Any time you argue with a belief that’s widely held in society, you have to call it a myth; that’s the rule. But in fact most of these ideas have a pretty sound basis. None of them are 100% wrong. But I think many of them are overgeneralizations, and I’d like to point out some distinctions that I think are important ones.

Money Is the Root Of All Evil

Actually — if you look in 1 Timothy 6:10 — you’ll find that what Saint Paul said is that love of money is the root of all evil. Money itself can do good things or bad things — the church collects money, after all — but to love money, to desire it for its own sake, and especially to love it more than God, more than people, more than goodness, more than virtue… that may not be the root of all evil, but it is the root of a whole lot of it.

On the other hand, loving most things is good. If you love your kids and want to send them to college — wanting money for that is not evil. If you love your partner and want to make sure they’d be safe even if you were hit by a truck — wanting money for that is not evil. If you love 3rd-world countries or inner city kids or spotted owls or cancer victims, and want money to help them get out of their bad situations — wanting money for that is the opposite of evil. So I think it’s an important distinction.

Why do you want money? What would you do with it if you had it?

Making a business is less work than getting a job

Owning a business is less work than getting a job once the business has been built. But my experience so far suggests that actually building the business is as much work as 40 years’ worth of employment, rolled into one decade. Certainly it’s much harder work.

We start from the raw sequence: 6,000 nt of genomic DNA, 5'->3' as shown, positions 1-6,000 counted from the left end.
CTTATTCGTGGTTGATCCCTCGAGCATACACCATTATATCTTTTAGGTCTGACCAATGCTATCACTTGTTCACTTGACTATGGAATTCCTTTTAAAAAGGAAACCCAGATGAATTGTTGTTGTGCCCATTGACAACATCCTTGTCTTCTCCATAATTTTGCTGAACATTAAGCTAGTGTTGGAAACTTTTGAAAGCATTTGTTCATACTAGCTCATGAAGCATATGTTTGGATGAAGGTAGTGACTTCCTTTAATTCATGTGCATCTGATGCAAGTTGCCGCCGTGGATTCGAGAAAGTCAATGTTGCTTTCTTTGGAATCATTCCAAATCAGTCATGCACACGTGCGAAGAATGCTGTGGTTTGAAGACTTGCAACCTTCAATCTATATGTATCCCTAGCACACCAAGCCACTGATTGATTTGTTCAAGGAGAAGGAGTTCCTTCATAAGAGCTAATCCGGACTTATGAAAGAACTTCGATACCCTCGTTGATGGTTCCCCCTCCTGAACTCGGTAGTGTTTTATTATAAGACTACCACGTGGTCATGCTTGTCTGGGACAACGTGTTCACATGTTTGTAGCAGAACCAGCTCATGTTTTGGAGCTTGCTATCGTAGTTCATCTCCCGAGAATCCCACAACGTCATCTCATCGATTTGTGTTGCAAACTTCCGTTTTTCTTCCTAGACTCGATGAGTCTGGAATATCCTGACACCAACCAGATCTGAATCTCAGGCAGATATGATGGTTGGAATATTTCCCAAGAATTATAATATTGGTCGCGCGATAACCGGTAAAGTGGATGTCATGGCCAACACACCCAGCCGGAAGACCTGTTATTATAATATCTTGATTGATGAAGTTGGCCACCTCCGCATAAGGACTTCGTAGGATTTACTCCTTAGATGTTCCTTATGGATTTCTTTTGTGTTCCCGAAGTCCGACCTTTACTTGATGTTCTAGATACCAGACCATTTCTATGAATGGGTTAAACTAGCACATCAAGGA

At my day job, all I have to do is show up, do what my boss tells me to, and be average enough not to get fired.

In my business I have to motivate myself, plan where the business is going, decide the most important thing to do today, and be good enough to compete with every other business in my industry, including some really big companies. I must have or learn self-discipline, organization and planning, and prioritization, as well learning enough in my field to excel at some aspect of it.

It’s a lot harder than my day job. But I love it. It’s work that challenges me. It’s work that makes me a better person. And I hope that it’s work that makes a difference, that by my writing this blog, making my time management website, I can make some people’s lives a little easier.

What kind of work do you want to do? How much are you willing to do?

Power Corrupts

This one is the most true of all. It’s very easy to take advantage of having power — any kind of power, and money is a great example — to do things that you wouldn’t if other people had the courage to scold you for it. And it is a risk of being rich; we see it all the time in our tabloids.

But you can also abuse power without being rich. Being promoted to manager was a test of power and character for me; would I use it to force my coworkers to do things my way, and to do the grunt work I didn’t want to do? I made a few bad decisions; but getting the promotion, and seeing the results of those bad decisions, has made me a stronger, better person. Losing my temper was no big deal when it only affected me; learning to keep it was much more critical when it had the power to affect half a dozen people who I liked and respected.

“Nearly all men can stand adversity, but if you want to test a man’s character, give him power.” — Abraham Lincoln